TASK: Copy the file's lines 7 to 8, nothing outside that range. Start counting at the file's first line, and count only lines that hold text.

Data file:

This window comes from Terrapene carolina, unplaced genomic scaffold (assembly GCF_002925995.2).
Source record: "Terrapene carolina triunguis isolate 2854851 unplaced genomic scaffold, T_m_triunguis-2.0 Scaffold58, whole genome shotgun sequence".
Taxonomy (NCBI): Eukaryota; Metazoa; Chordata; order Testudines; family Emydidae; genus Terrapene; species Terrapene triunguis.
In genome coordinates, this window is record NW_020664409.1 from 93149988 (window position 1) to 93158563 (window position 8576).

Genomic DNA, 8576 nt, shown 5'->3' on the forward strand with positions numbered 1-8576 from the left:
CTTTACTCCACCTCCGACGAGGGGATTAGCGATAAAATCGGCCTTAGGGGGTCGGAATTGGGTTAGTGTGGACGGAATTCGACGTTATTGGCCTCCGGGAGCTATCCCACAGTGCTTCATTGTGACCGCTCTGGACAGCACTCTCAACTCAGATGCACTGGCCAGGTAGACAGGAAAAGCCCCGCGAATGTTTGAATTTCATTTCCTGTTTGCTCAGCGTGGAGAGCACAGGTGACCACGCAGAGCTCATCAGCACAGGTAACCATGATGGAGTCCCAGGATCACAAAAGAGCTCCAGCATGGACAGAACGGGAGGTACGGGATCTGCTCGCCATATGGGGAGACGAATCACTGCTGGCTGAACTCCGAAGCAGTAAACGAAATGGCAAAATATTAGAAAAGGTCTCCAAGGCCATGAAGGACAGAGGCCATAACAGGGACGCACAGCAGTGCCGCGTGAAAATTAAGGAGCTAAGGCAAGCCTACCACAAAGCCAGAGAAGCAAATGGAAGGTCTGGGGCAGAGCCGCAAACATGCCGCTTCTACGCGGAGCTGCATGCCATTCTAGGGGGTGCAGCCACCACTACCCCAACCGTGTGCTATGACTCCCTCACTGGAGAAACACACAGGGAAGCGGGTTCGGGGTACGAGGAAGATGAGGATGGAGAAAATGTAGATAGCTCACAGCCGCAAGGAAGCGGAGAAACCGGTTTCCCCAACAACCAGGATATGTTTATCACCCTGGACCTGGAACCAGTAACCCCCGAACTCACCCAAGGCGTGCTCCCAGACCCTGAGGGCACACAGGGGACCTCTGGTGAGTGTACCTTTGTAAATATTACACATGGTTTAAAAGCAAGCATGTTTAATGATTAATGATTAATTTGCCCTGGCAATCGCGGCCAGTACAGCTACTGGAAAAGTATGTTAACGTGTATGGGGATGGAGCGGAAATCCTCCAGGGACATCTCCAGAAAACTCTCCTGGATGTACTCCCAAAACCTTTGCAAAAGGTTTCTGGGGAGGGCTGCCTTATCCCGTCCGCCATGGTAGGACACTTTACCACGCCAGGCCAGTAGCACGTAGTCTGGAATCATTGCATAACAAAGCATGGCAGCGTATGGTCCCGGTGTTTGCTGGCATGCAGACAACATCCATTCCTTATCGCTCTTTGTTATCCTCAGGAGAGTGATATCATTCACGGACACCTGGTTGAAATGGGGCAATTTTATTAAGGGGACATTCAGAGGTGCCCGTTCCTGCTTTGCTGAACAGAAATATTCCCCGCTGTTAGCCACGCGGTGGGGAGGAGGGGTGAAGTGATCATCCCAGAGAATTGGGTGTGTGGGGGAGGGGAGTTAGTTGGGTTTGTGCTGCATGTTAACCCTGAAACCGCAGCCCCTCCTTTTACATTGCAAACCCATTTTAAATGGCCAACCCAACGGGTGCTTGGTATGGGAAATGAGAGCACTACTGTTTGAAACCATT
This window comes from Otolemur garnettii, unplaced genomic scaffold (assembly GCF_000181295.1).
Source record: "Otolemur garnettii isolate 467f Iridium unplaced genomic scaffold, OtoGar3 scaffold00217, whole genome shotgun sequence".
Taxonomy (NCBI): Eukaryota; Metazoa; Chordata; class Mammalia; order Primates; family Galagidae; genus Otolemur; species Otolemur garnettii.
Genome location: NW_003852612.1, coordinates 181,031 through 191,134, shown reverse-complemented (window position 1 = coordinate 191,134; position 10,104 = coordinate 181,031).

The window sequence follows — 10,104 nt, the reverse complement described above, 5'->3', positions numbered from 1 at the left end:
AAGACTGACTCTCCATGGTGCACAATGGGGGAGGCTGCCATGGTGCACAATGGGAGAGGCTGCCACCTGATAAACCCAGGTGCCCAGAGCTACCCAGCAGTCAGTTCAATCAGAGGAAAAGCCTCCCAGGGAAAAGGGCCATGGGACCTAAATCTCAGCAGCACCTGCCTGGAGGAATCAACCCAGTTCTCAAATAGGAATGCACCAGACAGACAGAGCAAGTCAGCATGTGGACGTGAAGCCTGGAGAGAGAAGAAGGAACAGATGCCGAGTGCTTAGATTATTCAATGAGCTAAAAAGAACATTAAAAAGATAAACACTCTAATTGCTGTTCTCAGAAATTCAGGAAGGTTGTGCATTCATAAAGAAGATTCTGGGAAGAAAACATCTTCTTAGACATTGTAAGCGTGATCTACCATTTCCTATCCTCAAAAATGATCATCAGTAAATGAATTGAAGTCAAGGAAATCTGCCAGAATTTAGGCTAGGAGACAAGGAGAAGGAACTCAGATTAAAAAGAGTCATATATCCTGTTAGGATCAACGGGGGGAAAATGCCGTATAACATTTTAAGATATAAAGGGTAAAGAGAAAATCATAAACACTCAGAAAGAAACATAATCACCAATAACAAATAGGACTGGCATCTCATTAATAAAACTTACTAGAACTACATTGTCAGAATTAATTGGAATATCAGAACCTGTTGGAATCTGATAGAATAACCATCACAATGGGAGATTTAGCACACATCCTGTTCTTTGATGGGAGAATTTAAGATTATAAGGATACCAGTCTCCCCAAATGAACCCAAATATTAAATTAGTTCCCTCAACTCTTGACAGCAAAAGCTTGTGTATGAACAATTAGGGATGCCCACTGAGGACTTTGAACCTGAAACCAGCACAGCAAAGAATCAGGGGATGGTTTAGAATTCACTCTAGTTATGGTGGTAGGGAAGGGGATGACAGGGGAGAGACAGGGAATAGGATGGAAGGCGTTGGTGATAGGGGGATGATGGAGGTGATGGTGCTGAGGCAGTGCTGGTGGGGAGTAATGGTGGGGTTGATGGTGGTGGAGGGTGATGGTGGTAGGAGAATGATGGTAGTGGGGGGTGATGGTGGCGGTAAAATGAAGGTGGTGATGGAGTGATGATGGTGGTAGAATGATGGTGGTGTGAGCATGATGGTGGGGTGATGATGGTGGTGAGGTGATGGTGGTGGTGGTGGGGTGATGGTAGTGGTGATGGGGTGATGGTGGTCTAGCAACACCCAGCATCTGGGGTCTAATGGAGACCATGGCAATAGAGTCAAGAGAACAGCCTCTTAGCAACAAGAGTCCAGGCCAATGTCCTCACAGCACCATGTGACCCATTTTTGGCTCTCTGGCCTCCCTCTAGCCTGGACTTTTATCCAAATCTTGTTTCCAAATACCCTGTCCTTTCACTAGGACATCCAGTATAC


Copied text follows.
This window comes from Otolemur garnettii, unplaced genomic scaffold (assembly GCF_000181295.1).
Source record: "Otolemur garnettii isolate 467f Iridium unplaced genomic scaffold, OtoGar3 scaffold00217, whole genome shotgun sequence".